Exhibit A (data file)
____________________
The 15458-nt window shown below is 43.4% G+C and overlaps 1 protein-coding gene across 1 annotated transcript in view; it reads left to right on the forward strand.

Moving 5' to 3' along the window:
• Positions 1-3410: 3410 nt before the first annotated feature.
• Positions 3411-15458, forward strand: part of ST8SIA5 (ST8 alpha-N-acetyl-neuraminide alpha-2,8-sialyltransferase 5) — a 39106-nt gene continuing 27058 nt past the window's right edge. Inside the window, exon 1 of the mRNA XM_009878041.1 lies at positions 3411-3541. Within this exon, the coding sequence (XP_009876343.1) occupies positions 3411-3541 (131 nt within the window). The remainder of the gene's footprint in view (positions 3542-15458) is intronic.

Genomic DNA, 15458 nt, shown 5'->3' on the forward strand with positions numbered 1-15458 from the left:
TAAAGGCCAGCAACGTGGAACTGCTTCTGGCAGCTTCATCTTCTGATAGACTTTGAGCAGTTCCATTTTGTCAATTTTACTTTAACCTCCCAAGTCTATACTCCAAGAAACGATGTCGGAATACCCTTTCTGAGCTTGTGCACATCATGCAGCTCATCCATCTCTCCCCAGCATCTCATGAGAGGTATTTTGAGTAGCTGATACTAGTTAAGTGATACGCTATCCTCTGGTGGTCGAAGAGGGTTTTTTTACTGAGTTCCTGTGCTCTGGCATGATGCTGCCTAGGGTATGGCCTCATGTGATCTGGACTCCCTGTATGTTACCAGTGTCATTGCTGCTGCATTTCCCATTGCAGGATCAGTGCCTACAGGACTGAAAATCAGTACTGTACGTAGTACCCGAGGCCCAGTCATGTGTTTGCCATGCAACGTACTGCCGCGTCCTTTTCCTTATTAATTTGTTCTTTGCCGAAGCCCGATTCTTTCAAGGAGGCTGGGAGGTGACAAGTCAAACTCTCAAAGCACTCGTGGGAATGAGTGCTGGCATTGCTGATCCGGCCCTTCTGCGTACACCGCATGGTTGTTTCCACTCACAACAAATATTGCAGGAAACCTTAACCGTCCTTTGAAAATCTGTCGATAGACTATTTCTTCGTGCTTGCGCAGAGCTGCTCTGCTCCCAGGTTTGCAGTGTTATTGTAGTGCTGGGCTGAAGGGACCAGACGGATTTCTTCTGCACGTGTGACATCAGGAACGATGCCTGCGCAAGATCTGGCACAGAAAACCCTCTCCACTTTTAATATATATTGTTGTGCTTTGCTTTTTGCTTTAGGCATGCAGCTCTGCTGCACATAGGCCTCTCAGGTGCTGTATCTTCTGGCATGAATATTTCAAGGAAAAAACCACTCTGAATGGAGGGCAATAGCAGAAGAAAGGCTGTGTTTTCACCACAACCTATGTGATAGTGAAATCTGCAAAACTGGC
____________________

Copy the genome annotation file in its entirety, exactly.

The 15458-nt window shown below is 43.4% G+C and overlaps 1 protein-coding gene across 1 annotated transcript in view; it reads left to right on the forward strand.

Moving 5' to 3' along the window:
• Positions 1-3410: 3410 nt before the first annotated feature.
• Positions 3411-15458, forward strand: part of ST8SIA5 (ST8 alpha-N-acetyl-neuraminide alpha-2,8-sialyltransferase 5) — a 39106-nt gene continuing 27058 nt past the window's right edge. Inside the window, exon 1 of the mRNA XM_009878041.1 lies at positions 3411-3541. Within this exon, the coding sequence (XP_009876343.1) occupies positions 3411-3541 (131 nt within the window). The remainder of the gene's footprint in view (positions 3542-15458) is intronic.

Genomic DNA, 15458 nt, shown 5'->3' on the forward strand with positions numbered 1-15458 from the left:
TAAAGGCCAGCAACGTGGAACTGCTTCTGGCAGCTTCATCTTCTGATAGACTTTGAGCAGTTCCATTTTGTCAATTTTACTTTAACCTCCCAAGTCTATACTCCAAGAAACGATGTCGGAATACCCTTTCTGAGCTTGTGCACATCATGCAGCTCATCCATCTCTCCCCAGCATCTCATGAGAGGTATTTTGAGTAGCTGATACTAGTTAAGTGATACGCTATCCTCTGGTGGTCGAAGAGGGTTTTTTTACTGAGTTCCTGTGCTCTGGCATGATGCTGCCTAGGGTATGGCCTCATGTGATCTGGACTCCCTGTATGTTACCAGTGTCATTGCTGCTGCATTTCCCATTGCAGGATCAGTGCCTACAGGACTGAAAATCAGTACTGTACGTAGTACCCGAGGCCCAGTCATGTGTTTGCCATGCAACGTACTGCCGCGTCCTTTTCCTTATTAATTTGTTCTTTGCCGAAGCCCGATTCTTTCAAGGAGGCTGGGAGGTGACAAGTCAAACTCTCAAAGCACTCGTGGGAATGAGTGCTGGCATTGCTGATCCGGCCCTTCTGCGTACACCGCATGGTTGTTTCCACTCACAACAAATATTGCAGGAAACCTTAACCGTCCTTTGAAAATCTGTCGATAGACTATTTCTTCGTGCTTGCGCAGAGCTGCTCTGCTCCCAGGTTTGCAGTGTTATTGTAGTGCTGGGCTGAAGGGACCAGACGGATTTCTTCTGCACGTGTGACATCAGGAACGATGCCTGCGCAAGATCTGGCACAGAAAACCCTCTCCACTTTTAATATATATTGTTGTGCTTTGCTTTTTGCTTTAGGCATGCAGCTCTGCTGCACATAGGCCTCTCAGGTGCTGTATCTTCTGGCATGAATATTTCAAGGAAAAAACCACTCTGAATGGAGGGCAATAGCAGAAGAAAGGCTGTGTTTTCACCACAACCTATGTGATAGTGAAATCTGCAAAACTGGC